Taken from Warbonnets web page on the spinddrift.
The Spindrift is our sock for the Ridgerunner, a "sock" (named after a tubular windsock) is a giant fabric sack that the hammock hangs entirely inside of. They're made of fabric that is both wind and water resistant but is breathable enough so you can keep it zipped up. The entire hammock (including your underquilt) hangs inside the sock, creating an enclosed protected space. Since the space is enclosed, you'll usually notice an increase of 15-20deg or more compared to the outside air temp, this can help alot when the temperature approaches the limit of your top or underquilt. Socks are normally used in colder weather. If conditions contain rain or heavy wet snow you'll want a tarp in addition to the sock as the sock is water-resistant, not waterproof.
DWR finish is water resistant,,not waterproof which is the same for Momentum 90 MR. BlackWolf,,if your going to the artic..what do the artic explorers use,,when they are pitching tents? However,,I am asuming,,your going to try and hammock off the ground in a artic atmosphere,,so your going to be seeking something that is windproof, waterproof, and yet, has to have somewhat breathable ablitities to keep from icing on the inside.??? Just guessing.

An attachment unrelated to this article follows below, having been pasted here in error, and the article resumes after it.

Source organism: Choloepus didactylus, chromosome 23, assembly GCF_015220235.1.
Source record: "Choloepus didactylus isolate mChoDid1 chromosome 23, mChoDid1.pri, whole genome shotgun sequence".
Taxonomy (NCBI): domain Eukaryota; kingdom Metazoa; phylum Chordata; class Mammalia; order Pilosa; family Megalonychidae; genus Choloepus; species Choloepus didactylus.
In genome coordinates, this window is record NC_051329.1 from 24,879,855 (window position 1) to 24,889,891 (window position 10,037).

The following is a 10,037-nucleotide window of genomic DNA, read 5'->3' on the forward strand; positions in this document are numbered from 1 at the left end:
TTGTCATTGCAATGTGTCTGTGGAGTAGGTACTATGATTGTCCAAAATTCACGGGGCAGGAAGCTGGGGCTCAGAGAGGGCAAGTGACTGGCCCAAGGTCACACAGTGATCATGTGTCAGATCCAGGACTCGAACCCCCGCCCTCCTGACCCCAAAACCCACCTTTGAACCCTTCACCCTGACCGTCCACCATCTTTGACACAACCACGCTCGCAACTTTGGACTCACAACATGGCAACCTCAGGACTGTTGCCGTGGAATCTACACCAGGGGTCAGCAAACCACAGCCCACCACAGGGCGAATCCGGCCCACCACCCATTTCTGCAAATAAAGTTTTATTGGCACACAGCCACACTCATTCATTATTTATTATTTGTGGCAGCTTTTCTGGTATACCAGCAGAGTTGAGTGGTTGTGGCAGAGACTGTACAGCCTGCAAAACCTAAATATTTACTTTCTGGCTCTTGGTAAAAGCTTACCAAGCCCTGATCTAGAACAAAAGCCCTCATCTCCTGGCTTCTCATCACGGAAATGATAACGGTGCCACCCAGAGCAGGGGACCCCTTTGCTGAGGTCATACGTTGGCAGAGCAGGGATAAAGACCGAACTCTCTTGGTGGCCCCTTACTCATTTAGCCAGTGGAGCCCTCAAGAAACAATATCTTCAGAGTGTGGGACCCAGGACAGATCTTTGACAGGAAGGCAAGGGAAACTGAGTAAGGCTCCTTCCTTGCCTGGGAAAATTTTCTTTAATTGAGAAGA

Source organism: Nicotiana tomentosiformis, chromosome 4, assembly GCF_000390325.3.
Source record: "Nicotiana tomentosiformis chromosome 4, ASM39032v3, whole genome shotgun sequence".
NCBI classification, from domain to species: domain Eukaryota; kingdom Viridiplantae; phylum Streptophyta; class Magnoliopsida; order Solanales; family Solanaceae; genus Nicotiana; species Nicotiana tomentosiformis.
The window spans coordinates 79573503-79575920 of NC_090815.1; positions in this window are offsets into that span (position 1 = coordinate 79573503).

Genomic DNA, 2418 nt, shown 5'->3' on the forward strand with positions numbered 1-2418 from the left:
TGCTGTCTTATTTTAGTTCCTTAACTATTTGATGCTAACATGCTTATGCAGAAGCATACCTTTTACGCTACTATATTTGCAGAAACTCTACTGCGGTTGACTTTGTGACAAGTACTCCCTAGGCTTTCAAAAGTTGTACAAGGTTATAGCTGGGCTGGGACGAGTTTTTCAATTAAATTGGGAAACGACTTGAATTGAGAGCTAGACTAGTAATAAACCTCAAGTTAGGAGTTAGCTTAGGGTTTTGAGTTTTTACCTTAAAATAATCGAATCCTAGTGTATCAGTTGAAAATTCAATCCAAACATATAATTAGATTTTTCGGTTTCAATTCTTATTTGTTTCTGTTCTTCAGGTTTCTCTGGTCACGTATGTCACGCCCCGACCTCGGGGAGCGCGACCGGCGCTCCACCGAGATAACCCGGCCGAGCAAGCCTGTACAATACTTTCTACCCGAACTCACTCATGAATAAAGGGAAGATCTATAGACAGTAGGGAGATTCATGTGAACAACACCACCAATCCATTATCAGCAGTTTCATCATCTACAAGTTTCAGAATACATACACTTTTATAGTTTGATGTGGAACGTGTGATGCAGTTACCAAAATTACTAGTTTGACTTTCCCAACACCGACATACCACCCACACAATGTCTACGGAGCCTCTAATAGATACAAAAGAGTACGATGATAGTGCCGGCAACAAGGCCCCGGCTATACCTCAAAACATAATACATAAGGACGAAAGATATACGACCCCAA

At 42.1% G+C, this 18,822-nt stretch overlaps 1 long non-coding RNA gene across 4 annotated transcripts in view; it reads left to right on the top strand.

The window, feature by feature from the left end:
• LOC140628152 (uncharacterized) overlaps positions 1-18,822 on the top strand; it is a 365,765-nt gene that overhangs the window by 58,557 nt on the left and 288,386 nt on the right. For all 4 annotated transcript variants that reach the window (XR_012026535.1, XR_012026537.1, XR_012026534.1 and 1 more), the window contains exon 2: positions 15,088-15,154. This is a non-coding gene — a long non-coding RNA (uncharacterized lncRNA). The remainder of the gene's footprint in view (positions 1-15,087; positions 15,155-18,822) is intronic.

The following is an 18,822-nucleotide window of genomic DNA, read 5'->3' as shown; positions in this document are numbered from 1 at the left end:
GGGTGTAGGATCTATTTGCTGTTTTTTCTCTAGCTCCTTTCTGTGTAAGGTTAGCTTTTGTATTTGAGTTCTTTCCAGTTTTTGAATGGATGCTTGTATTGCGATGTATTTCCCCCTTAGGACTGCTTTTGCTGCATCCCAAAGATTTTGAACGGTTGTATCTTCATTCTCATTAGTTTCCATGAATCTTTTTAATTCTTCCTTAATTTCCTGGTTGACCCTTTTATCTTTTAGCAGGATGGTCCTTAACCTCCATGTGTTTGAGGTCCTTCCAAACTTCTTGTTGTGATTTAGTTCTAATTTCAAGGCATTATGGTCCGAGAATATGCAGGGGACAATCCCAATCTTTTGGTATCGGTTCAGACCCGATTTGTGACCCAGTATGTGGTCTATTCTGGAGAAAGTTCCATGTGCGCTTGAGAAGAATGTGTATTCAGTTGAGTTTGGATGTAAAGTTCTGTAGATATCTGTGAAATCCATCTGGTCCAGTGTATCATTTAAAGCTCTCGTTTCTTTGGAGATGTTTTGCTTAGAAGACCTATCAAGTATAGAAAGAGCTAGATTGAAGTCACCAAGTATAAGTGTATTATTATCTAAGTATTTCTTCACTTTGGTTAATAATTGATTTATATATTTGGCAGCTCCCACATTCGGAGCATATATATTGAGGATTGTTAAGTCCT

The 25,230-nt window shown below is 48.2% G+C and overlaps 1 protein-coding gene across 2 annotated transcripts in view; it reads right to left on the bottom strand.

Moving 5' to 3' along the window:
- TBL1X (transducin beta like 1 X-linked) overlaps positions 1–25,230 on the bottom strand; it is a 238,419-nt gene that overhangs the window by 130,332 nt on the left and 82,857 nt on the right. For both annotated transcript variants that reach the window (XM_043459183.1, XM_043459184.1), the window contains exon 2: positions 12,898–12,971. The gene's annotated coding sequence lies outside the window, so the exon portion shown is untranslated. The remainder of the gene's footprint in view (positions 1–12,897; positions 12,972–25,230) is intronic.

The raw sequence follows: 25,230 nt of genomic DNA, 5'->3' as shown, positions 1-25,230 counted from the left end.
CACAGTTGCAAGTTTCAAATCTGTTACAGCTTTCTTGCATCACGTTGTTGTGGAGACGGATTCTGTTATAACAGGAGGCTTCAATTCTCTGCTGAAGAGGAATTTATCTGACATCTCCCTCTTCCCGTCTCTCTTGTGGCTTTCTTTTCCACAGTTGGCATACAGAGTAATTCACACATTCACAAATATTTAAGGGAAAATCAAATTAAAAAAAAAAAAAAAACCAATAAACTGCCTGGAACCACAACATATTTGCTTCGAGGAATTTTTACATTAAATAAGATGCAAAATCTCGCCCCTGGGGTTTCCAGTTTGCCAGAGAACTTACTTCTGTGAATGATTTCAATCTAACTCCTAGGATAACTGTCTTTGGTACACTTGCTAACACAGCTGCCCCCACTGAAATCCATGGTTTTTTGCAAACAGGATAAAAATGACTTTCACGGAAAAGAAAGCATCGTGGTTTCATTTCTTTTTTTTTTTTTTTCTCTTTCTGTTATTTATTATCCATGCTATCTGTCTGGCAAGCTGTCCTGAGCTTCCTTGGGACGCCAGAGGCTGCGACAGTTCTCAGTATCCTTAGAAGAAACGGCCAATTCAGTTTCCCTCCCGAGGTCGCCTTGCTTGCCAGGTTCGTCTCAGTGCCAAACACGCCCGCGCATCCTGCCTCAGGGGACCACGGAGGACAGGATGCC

But with a tarp over the Spindrift when enclosed ends, and as close to the ground or snow packed on the sides, breaking wind, and creating yet another micro climate of sorts, hence micro climate inside a micro climate with the hammock in the middle. Canvas can get wet, can get iced, brittle, and even if some water resistance,,eventually soaks all the way thru. I had for years, a canvas pullover with hood,,that I used for Tuna, and shark fishing, off the coast of Connecticut...out on the grand banks,,and it was great to a point. It couldn't beat the gortex, or other space age materials we have available to us today.